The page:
- Ardent posed this central question: Is it possible to DO evil without BEING evil? (This is the banality) (A)
- Eichmann was a traveling salesman for an oil company but lost this job during the Great Depression. (E)
- He joined the Nazi Party in 1932, and became a member of the SS in that same year.(E)
- In 1942, it was decided by Nazi high officials that Eichmann would coordinate Hitler’s “final solution,” the attempted execution of all remaining Jews in Europe. (E)
- Eichmann oversaw the transportation of millions of Jews to death camps. (E)
- He was captured by U.S. troops, but escaped prison in 1946. (E)
- Eichmann was finally caught in Argentina in 1960, and sent to Israel for a trial.
- During his trial, Eichmann claimed not to be an anti-semite and said that he was only performing his orders during the war. (E)
- The Israeli court sentenced him to death later that year. (E)
- Ardent saw Eichmann as “neither peverted nor sadistic, but terrifying normal.” (A)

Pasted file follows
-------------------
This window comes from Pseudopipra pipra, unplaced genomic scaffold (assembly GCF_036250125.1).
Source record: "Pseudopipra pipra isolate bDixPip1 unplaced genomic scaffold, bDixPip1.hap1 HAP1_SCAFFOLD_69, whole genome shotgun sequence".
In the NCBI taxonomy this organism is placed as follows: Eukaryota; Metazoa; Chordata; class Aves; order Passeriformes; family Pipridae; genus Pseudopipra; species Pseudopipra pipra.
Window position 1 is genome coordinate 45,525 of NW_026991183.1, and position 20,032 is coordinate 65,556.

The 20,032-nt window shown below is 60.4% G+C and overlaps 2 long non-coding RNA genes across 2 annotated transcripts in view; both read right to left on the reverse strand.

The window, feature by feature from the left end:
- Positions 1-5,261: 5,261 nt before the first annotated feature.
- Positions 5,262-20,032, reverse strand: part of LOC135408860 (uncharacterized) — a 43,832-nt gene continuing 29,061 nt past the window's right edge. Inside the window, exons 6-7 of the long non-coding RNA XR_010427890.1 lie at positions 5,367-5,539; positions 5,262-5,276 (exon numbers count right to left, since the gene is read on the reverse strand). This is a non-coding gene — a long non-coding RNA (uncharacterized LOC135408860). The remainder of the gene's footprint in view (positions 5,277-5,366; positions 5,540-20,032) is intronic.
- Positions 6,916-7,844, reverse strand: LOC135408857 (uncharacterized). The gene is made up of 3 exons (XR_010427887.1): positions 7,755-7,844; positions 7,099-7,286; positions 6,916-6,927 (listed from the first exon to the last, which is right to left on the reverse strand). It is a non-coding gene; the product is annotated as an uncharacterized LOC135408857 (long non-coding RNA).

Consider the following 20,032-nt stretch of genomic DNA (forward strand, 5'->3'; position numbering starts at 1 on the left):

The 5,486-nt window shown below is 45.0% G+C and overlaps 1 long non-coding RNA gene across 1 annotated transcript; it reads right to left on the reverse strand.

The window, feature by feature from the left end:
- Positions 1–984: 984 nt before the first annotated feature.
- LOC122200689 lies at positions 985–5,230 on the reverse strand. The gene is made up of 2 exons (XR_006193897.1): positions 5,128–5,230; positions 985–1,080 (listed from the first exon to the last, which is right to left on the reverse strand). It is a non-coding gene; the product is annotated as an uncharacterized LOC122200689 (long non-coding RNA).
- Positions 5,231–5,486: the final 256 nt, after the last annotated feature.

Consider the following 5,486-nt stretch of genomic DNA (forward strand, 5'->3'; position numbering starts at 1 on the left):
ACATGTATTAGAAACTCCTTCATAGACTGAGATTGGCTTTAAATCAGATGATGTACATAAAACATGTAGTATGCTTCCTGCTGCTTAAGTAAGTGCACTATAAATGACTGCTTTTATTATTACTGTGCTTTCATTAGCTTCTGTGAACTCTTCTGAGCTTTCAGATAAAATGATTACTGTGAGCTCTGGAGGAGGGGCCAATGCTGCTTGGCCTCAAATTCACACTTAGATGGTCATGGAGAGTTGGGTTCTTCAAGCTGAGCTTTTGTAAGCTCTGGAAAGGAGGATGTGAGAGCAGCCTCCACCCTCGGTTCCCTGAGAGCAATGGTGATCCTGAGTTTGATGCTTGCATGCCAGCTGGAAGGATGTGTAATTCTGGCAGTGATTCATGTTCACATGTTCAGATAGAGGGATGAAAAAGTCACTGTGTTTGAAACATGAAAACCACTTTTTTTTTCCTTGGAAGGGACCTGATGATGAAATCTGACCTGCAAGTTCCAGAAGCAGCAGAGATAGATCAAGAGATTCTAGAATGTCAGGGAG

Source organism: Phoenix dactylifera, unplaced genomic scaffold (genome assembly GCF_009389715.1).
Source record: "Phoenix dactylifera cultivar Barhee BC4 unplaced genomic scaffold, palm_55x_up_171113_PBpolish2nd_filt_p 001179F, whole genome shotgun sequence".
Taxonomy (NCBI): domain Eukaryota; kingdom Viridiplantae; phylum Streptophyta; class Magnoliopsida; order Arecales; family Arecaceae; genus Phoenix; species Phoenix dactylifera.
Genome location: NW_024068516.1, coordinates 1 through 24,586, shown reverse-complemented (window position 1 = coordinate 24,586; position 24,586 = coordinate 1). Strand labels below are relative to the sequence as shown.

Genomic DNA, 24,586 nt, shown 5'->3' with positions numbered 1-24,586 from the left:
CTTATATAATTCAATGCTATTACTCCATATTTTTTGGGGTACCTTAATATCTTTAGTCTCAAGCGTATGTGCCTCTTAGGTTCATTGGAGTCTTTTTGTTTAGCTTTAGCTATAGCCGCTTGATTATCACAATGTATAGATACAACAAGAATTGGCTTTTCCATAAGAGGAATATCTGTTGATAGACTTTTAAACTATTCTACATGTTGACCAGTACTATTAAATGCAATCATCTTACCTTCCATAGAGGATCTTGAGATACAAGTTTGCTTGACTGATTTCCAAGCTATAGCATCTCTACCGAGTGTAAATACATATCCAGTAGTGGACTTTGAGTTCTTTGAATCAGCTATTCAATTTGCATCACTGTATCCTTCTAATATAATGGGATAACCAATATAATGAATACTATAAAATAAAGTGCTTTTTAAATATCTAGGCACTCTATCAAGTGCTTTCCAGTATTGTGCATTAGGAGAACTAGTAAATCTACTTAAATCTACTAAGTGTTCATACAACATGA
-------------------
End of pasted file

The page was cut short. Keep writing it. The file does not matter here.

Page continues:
- He showed characteristics of the banality of evil: he was not intrinsically evil, but rather more of a “joiner.” This stemmed from his “inability to think from the standpoint of anyone else.” (A)
- Philosopher Alan Wolfe was critical of this argument; he thought Eichmann was evil not because of who he was, but simply because of what he did. (A)
- In The Origins of Totalitarianism, Ardent wrote “It is inherent in our entire [Western] philosophical tradition that we cannot conceive of a ‘radical evil.’” (A)
A = Thomas White, “What Did Hannah Arendt Really Mean by the Banality of Evil?,” Aeon.
E = Michael Berenbaum, “Adolf Eichmann,” Encyclopedia Britannica.